Check this out. Straight from every Dem's favorite Donkey, John McCain. I mean, does anybody question the crap the Bush campaign pulled on McCain in 2000? The push-polling and such? Is there any doubt about this stuff? I think it's been all very well documented. Though I'm sure someone will say "show me," to which I say, "Is your Google broken?"

And does anybody else wonder why McCain was campaigning for Bush in Arizona and New Mexico and the such? I mean, this guy was a potential Kerry VP pick! Is it really dems vs. pubs anymore, or is Bush and his supporters vs. everybody else on the planet?

One thing for sure. This is going to be the nastiest election in anyone's memory.

Politics: only in Kentucky

At the Kentucky State Fair in Louisville, there's a foot-and-a-half tall head from a damaged statue of Saddam Hussein on display. Craziness.

Politics: Michelle Malkin is an idiot

First, she wrote a book called "In Defense of Internment: The Case for Racial Profiling in World War II and the War on Terror," which, at time of posting, was no. 6 on Amazon's selling list. I'm pretty sure most intelligent individuals and even sixth grade social studies textbooks get that internment in WWII wasn't a good thing. Now, I haven't read the book, and maybe this chick is smarter than me. But somehow, I really really really doubt it. And here's some decent proof:

She goes on Hardball and tries to spread the rumor (using the FoxNews "some people say" method) that John Kerry shot himself on purpose to get the wounds for his Purple Heart. This link contains the Quicktime video as proof--I wouldn't believe it either without seeing it. Chris Matthews tears her apart. Actually, he feeds her a grenade and watches it explode in her stomach.

This is AMAZING. Oh my God, go watch this clip.

Politics: what rules?

The United States Olympics Committee is questioning the referencing of the Olympics in a Bush-Cheney ad. From the article:

An act of Congress, last revised in 1999, grants the USOC exclusive rights to such terms as "Olympic," derivatives such as "Olympiad" and the five interlocking rings. It also specifically says the organization "shall be nonpolitical and may not promote the candidacy of an individual seeking public office."
Now, how ambiguous is that, really? It's a little absurd, granted, but it's still law, and the Bush campaign seems to be giving the law the middle finger since it refuses to pull the ads. Imagine that. The Bush campaign says that the law only protects the USOC's ability to make profit off the terms and symbols, and since they aren't selling anything, they're ok. The rest of the law isn't written in the article (if there is a rest of the law), but that seems like a pretty out-of-nowhere interpretation to me.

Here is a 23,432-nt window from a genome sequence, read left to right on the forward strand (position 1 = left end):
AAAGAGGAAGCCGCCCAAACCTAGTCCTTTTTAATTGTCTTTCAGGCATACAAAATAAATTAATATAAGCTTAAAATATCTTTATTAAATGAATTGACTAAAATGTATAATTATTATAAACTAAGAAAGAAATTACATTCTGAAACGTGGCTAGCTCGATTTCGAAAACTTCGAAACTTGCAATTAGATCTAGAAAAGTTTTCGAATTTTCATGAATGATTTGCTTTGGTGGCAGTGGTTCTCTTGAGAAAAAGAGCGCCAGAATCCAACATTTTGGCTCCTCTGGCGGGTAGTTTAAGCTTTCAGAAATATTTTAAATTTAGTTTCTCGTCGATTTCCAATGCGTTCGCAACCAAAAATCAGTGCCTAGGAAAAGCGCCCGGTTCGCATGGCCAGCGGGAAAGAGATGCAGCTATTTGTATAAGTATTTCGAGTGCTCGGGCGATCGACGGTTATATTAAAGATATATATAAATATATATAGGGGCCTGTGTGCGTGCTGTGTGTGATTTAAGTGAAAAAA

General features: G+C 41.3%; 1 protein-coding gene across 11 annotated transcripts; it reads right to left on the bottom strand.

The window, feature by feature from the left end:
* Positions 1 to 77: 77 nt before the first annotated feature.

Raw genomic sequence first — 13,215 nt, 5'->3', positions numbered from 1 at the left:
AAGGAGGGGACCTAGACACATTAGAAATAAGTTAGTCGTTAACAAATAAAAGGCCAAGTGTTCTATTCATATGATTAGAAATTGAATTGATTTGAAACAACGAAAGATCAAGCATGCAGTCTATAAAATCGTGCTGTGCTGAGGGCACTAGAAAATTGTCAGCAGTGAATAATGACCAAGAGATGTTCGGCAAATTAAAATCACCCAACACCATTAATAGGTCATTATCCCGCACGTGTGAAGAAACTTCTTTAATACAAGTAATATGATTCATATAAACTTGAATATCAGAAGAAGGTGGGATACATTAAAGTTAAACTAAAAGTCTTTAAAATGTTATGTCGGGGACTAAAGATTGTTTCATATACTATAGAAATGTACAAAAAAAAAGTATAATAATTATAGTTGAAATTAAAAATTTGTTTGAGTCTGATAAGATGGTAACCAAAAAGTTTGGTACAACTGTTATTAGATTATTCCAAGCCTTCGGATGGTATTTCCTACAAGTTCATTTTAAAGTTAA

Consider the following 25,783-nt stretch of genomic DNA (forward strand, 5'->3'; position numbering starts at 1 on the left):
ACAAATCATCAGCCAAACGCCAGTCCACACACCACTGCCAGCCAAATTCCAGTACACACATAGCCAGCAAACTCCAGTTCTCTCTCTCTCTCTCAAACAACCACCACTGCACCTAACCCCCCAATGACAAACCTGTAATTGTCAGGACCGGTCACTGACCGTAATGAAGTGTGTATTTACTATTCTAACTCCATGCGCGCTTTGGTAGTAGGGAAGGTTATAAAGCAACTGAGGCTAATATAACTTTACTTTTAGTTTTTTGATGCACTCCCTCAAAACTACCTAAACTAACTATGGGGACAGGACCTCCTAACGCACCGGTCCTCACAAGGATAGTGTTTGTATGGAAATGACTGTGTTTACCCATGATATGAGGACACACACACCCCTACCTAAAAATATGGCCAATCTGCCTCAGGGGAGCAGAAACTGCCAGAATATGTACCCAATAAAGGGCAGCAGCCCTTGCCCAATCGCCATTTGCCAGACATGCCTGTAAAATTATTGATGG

Politics: web of connections

insomnia strikes again.

While this can easily be written off as a mistake of a low-ranking but overzealous individual in the Bush camp, apparently Swift Boat vets materials were being distributed at the Bush-Cheney headquarters in Gainesville. The Bush-Cheney headquarters in that county is also the Republican headquarters, but still. This is a screw-up that doesn't look too good either way.

Friday, August 20, 2004

Wowsers: the greatest website ever

Like seriously. A friend of mine got a call today from Mr. Belding of Saved by the Bell congratulating him on a new job. How cool is that?

Politics: getting messy

Mr. McClellan needs to understand that John Kerry is not the type of leader who will sit and read `My Pet Goat' to a group of second graders while America is under attack.
That's what Stephanie Cutter said when McClellan accused Kerry of "losing his cool" over the Swift Boat ads. Wow, that's harsh.

Politics: Kerry-Edwards filing complaint w/ FEC

Apparently the new Swift Boat Nut-Jobs ad takes Kerry quotes from the 70's entirely out of context and manipulates them into things they really aren't. Imagine that! The complaint alleges that Swift Boat Wankers are coordinating w/ Bush-Cheney, which doesn't seem all that impossible, given that Bush won't even denounce these guys, whom no one of any credibility gives any bit of credence.

Also, the CNN quickvote shows that (at time of linking) 68% of people think the Swift Boat group is not working independently. And CNN polls, though not scientific, tend to reflect the general population fairly consistently.

Medicine: taking down the Gunners

Joe Wright occasionally does pieces for all things considered. I met the guy when I interviewed at HMS, and he's exceptionally nice and genuine. His latest piece on Gunners is worth a listen.

Politics: a serious problem with reality

The NJ college prof who has been claiming he was a lover of Golan Cipel was arrested for impersonating an FBI agent. This guy seems to be a nut-case, and maybe Cipel is a straight dude after all.

Thursday, August 19, 2004

Politics: war vitriol from me

My mother just called and told me that her PCP was just called back to active duty (he went to medical school after leaving the military). So let me get this straight--this guy is worth more to the military than he is to his patients? Is he not "serving his country" by practicing a primary care medical field?